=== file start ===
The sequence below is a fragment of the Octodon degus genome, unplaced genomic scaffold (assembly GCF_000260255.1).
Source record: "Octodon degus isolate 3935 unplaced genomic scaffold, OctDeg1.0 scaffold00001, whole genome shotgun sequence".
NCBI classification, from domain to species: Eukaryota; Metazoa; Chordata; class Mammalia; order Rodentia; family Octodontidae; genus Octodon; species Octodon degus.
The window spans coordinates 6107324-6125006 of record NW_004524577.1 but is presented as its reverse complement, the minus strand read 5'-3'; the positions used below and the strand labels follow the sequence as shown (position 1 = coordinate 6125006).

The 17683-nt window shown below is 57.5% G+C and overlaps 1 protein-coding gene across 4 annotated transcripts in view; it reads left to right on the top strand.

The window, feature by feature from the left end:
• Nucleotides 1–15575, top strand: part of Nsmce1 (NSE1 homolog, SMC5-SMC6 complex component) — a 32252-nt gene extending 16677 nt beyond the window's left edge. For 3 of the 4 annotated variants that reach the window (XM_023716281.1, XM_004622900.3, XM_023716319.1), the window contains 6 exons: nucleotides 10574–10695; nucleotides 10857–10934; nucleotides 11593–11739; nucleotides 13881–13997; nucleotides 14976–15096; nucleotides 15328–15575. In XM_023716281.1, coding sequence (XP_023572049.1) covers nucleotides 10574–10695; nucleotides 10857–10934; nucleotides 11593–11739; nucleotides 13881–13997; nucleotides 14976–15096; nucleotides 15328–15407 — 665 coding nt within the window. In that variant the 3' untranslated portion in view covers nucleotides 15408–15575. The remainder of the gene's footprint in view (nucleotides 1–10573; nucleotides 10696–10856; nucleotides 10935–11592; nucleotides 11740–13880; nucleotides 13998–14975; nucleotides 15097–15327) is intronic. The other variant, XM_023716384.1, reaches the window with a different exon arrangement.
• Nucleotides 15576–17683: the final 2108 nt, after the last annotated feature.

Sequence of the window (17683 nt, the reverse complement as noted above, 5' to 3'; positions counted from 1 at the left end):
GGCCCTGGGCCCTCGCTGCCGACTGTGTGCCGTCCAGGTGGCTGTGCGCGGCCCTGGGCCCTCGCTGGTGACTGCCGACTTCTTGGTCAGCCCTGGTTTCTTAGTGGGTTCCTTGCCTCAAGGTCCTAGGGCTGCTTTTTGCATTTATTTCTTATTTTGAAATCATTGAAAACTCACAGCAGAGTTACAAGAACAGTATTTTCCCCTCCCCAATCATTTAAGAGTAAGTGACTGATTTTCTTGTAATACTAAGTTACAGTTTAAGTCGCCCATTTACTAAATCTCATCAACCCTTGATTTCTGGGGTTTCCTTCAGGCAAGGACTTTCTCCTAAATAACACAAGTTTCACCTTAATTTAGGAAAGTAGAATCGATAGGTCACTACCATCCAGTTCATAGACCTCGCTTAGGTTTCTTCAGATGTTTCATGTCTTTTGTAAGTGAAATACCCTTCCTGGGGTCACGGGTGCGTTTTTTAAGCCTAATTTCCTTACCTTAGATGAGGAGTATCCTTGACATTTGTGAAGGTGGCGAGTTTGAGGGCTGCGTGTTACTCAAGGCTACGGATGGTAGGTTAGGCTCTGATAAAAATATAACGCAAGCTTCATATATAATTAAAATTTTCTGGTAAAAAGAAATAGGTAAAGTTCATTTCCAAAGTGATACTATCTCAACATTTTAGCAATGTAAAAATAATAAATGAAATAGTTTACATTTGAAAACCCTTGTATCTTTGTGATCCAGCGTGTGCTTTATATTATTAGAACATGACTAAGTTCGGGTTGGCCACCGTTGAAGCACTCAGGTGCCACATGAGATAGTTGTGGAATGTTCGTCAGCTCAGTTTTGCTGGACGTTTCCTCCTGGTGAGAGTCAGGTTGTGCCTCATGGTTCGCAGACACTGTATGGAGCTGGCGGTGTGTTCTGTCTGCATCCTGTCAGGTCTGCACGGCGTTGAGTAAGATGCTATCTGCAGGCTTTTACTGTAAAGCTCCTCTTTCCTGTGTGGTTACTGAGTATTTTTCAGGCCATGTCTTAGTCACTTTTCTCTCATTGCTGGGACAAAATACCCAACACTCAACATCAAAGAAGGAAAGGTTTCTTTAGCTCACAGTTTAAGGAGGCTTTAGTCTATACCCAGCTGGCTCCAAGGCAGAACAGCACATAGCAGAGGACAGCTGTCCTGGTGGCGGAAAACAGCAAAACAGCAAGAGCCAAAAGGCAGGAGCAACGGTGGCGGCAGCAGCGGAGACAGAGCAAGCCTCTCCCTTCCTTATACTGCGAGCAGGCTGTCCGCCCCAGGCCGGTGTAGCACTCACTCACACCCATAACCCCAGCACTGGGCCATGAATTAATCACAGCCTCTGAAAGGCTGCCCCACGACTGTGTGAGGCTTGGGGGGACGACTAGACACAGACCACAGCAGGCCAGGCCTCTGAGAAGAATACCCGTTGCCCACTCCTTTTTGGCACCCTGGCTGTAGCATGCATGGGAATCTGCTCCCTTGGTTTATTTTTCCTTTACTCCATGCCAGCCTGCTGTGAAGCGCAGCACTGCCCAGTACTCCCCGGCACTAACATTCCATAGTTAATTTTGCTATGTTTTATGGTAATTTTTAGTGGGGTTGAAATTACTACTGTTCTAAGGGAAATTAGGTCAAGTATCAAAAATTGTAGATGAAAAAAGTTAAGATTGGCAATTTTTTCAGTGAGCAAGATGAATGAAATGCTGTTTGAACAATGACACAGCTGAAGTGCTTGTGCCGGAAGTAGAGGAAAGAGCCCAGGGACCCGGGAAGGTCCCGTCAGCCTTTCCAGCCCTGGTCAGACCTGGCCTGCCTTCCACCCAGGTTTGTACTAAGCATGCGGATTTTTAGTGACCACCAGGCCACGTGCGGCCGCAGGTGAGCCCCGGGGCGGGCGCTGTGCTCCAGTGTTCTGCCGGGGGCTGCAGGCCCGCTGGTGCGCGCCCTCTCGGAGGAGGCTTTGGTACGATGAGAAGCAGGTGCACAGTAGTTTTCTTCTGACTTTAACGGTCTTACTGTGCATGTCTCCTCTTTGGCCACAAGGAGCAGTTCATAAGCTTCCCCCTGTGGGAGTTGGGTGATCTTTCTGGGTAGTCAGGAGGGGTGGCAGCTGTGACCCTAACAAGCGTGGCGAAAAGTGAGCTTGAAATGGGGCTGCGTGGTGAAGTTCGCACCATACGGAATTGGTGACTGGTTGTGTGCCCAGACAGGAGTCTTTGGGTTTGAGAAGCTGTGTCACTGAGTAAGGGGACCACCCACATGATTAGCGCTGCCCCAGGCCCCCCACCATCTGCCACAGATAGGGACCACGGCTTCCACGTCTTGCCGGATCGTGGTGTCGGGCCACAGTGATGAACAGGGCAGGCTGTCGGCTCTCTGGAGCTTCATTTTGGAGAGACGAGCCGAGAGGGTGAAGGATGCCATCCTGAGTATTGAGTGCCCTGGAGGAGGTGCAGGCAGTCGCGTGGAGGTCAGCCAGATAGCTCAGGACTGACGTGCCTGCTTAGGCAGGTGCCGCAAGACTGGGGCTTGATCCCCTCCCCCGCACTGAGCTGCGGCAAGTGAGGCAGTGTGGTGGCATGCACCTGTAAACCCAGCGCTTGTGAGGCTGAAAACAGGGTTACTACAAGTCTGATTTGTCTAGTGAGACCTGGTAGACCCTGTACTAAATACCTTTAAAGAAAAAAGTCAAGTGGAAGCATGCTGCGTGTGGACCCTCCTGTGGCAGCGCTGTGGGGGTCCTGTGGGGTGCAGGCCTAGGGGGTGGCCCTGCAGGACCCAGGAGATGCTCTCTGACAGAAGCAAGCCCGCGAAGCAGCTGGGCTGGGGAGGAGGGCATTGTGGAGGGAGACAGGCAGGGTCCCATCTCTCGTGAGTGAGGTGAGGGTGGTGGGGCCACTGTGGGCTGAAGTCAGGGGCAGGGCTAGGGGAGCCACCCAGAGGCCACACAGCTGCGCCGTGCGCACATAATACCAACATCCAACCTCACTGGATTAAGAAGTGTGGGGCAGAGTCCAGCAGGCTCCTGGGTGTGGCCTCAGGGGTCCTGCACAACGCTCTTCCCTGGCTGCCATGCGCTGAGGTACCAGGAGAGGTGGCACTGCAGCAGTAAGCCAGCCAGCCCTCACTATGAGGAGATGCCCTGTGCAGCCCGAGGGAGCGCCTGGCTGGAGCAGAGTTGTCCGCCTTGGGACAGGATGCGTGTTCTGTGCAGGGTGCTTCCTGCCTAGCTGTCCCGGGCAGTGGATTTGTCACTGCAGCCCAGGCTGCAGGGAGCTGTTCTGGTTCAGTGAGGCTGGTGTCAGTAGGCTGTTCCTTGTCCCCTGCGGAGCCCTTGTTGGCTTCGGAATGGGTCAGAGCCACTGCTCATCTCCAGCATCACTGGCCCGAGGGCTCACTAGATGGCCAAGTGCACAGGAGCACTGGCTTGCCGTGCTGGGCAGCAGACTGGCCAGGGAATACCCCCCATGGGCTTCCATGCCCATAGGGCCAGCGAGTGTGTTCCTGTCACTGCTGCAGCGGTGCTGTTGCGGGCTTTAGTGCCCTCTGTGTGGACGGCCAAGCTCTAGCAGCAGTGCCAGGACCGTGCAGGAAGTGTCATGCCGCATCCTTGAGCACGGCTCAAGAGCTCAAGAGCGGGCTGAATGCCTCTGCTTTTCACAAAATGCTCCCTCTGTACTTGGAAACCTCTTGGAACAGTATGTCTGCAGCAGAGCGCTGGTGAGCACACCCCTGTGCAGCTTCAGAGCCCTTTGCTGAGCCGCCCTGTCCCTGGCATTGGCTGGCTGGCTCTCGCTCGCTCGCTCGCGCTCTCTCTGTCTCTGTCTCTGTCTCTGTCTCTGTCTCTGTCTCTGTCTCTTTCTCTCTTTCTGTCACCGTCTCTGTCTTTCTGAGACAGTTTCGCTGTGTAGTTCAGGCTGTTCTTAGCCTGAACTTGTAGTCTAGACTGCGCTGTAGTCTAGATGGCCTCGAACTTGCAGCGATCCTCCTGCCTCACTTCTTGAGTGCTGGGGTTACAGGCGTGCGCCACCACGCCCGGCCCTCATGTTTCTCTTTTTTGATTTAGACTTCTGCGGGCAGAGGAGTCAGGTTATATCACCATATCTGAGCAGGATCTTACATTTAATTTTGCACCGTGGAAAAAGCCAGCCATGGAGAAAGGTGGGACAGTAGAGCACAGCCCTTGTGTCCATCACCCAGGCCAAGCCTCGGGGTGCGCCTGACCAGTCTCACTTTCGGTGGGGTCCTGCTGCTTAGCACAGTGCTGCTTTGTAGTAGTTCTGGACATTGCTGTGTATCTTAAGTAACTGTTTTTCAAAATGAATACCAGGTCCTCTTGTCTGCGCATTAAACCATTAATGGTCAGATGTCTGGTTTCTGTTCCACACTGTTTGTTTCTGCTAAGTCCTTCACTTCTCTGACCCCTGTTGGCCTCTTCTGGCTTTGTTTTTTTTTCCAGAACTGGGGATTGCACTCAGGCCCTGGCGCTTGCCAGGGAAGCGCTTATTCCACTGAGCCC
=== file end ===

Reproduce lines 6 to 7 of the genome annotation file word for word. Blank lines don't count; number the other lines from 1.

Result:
The window, feature by feature from the left end:
• Nucleotides 1–15575, top strand: part of Nsmce1 (NSE1 homolog, SMC5-SMC6 complex component) — a 32252-nt gene extending 16677 nt beyond the window's left edge. For 3 of the 4 annotated variants that reach the window (XM_023716281.1, XM_004622900.3, XM_023716319.1), the window contains 6 exons: nucleotides 10574–10695; nucleotides 10857–10934; nucleotides 11593–11739; nucleotides 13881–13997; nucleotides 14976–15096; nucleotides 15328–15575. In XM_023716281.1, coding sequence (XP_023572049.1) covers nucleotides 10574–10695; nucleotides 10857–10934; nucleotides 11593–11739; nucleotides 13881–13997; nucleotides 14976–15096; nucleotides 15328–15407 — 665 coding nt within the window. In that variant the 3' untranslated portion in view covers nucleotides 15408–15575. The remainder of the gene's footprint in view (nucleotides 1–10573; nucleotides 10696–10856; nucleotides 10935–11592; nucleotides 11740–13880; nucleotides 13998–14975; nucleotides 15097–15327) is intronic. The other variant, XM_023716384.1, reaches the window with a different exon arrangement.